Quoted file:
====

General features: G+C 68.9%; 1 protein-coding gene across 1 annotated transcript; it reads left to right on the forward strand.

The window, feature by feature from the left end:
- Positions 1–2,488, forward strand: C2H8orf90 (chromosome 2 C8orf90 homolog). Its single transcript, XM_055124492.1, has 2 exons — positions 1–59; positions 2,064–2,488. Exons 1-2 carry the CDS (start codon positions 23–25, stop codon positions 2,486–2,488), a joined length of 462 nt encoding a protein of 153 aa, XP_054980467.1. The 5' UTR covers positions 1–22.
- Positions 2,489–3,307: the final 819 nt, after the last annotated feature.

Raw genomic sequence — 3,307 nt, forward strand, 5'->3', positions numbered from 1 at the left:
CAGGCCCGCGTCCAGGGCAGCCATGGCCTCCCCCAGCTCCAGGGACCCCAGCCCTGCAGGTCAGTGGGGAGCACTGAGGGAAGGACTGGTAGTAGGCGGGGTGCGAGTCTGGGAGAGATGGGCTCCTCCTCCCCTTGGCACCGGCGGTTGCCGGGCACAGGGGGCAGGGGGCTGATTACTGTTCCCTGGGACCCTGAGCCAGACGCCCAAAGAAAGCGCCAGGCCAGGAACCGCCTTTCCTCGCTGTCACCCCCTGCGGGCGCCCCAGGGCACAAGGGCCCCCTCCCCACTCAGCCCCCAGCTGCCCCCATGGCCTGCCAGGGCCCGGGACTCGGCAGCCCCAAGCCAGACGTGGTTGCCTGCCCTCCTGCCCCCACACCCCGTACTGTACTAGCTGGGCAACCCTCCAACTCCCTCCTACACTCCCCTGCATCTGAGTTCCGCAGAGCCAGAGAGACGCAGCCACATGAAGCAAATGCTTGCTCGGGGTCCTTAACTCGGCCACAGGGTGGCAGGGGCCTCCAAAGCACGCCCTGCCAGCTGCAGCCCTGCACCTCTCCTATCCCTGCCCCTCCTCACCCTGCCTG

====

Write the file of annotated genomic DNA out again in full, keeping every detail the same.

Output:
General features: G+C 68.9%; 1 protein-coding gene across 1 annotated transcript; it reads left to right on the forward strand.

The window, feature by feature from the left end:
- Positions 1–2,488, forward strand: C2H8orf90 (chromosome 2 C8orf90 homolog). Its single transcript, XM_055124492.1, has 2 exons — positions 1–59; positions 2,064–2,488. Exons 1-2 carry the CDS (start codon positions 23–25, stop codon positions 2,486–2,488), a joined length of 462 nt encoding a protein of 153 aa, XP_054980467.1. The 5' UTR covers positions 1–22.
- Positions 2,489–3,307: the final 819 nt, after the last annotated feature.

Raw genomic sequence — 3,307 nt, forward strand, 5'->3', positions numbered from 1 at the left:
CAGGCCCGCGTCCAGGGCAGCCATGGCCTCCCCCAGCTCCAGGGACCCCAGCCCTGCAGGTCAGTGGGGAGCACTGAGGGAAGGACTGGTAGTAGGCGGGGTGCGAGTCTGGGAGAGATGGGCTCCTCCTCCCCTTGGCACCGGCGGTTGCCGGGCACAGGGGGCAGGGGGCTGATTACTGTTCCCTGGGACCCTGAGCCAGACGCCCAAAGAAAGCGCCAGGCCAGGAACCGCCTTTCCTCGCTGTCACCCCCTGCGGGCGCCCCAGGGCACAAGGGCCCCCTCCCCACTCAGCCCCCAGCTGCCCCCATGGCCTGCCAGGGCCCGGGACTCGGCAGCCCCAAGCCAGACGTGGTTGCCTGCCCTCCTGCCCCCACACCCCGTACTGTACTAGCTGGGCAACCCTCCAACTCCCTCCTACACTCCCCTGCATCTGAGTTCCGCAGAGCCAGAGAGACGCAGCCACATGAAGCAAATGCTTGCTCGGGGTCCTTAACTCGGCCACAGGGTGGCAGGGGCCTCCAAAGCACGCCCTGCCAGCTGCAGCCCTGCACCTCTCCTATCCCTGCCCCTCCTCACCCTGCCTG